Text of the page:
They suspect an arsonist torched their main building; find out why they decided to dedicate a new playground – in the shadow of the charred ruins of their center – not long after the devastating blaze …
With its burned main building as a backdrop, Donna Schuurman, Executive Director of The Dougy Center, welcomes guests to the play structure dedication ceremony.
Story and photos by David F. Ashton
Five days after an arsonist may have set the facility ablaze, Donna Schuurman, executive director of The Dougy Center, at 3909 SE 52nd Avenue, was standing and looking at the burned building. “There is not a room that is not damaged. The northwest corner is incinerated; in the kitchen and playrooms, nothing is recognizable.”
She added that very little is salvageable from the building. “Anything that is porous cannot be saved – books and teddy bears, blankets – they’re all gone.”
Nevertheless, Schuurman said, they’ve been using their other nearby building to hold meetings, and haven’t cancelled group sessions. “Our mission will continue.”
Donna Schuurman tells why the play structure dedication is a “bittersweet” moment for her and the volunteers.
A bittersweet gathering
Schuurman and 40 supporters gathered on June 29, not to further bemoan their losses – but instead, to celebrate the dedication of dedicate a new, colorful play structure that graces the back yard of the center.
“It’s a little bittersweet,” she observed. “I look one way and I see the burned building; I look the other way and see the new play structure, and see children and healing.”
As she began the formal dedication ceremony, Schuurman reminded those present of the Center’s mission. “All the families who come to The Dougy Center have experienced worst tragedy of life – the death of a parent, brother or sister, or close friend. Here, they find understanding and healing. No one died in this fire; and all who are involved with the center – all of them – said, ‘We will rebuild.”
18-year-volunteer Barbie Rice tells how her sadness at seeing the destroyed building turned to joy when she saw that the new play structure near it was unharmed in the fire.
From devastation, hope
With that, Schuurman introduced an 18-year volunteer at the center, and woman behind the new play structure, Barbie Rice.
Rice told how, the day after the fire, she felt compelled to drive across town and survey the charred remains of the main building. “I’m heartbroken and devastated, and can’t believe that this house – the home for our children and grieving families – was damaged. Inside, I saw a picture of Dougy, and the charred stuffed animals. Just a couple of days before, I was in the kitchen, popping popcorn and eating M&Ms with the little children.”
As she left the building, Rice said she hesitated before wandering behind the building. “It was just too good to hope for. There was this green grass, and this beautiful play structure.”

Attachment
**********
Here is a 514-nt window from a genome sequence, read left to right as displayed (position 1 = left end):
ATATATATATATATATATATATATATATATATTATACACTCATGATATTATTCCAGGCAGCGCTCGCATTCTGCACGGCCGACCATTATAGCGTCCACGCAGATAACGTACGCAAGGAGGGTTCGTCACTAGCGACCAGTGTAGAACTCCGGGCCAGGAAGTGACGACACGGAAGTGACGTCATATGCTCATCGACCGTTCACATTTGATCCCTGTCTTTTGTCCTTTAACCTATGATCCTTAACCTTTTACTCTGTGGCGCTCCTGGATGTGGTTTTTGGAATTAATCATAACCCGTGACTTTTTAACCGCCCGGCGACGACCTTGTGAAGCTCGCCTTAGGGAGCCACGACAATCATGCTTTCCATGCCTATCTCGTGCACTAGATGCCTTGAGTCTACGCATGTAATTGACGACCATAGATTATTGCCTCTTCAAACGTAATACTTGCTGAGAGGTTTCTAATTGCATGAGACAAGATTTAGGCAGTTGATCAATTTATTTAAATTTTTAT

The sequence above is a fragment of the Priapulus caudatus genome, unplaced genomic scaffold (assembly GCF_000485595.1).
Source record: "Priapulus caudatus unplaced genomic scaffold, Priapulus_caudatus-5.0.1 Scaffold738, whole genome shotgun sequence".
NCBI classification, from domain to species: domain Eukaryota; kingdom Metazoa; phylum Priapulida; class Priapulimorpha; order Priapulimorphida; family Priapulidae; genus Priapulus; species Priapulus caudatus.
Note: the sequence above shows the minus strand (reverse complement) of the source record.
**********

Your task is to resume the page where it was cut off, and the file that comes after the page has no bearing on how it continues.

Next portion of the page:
Rice continued, “I looked at the building and thought of all the stories shared and all the stories told, and all the tears, and all the work. We know how to grieve, we know how to heal, and we know how to rebuild. This play structure is a metaphor for the way that we will be, and always are. This is the best day of my life.”
Her son, Brian Rice, President of Key Bank for Oregon and Washington, stepped up and told the group why the family had donated the play structure in her name. “You’ve been an incredible spirit for our family. It was honor for all of us to get together and make a small tribute to you, to place and we know you love so dearly.”
With the snip of the scissors, Barbie Rice officially dedicates the new Dougy Center play structure.
Dedicated to play
Before the ribbon was cut, Schuurman pointed out the dedication plaque that read, “To the children of The Dougy Center, ‘Some days are just meant for play!‘.”
With children from the center could hardly contain themselves, waiting to try it out, as they joined Rice at the ceremonial ribbon. With a snip of the scissors, it was open for play.
After the fire, the message on dedication plaque is even more meaningful, Rice says.
Thankful for support
Although she said it’s too soon to set a timetable, as they continue assessing the damage and consider reconstruction scenarios, Schuurman vowed, “What I do know is that we will rebuild. We will come back. We look on this as a marathon, not a sprint.”
And, while good-hearted folks want to replace the charred teddy bears and toys, there’s currently no place to store them. “Right now, financial contributions are the most appreciated. We’ve received quite a few gifts online; many locally, but some from all over the world.”
You too can help; check their website to learn more: http://www.dougy.org.
Trying out the new play structure is Lili Caldwell getting a lift down from her mom, Elizabeth.
© 2009 David F. Ashton ~ East Portland News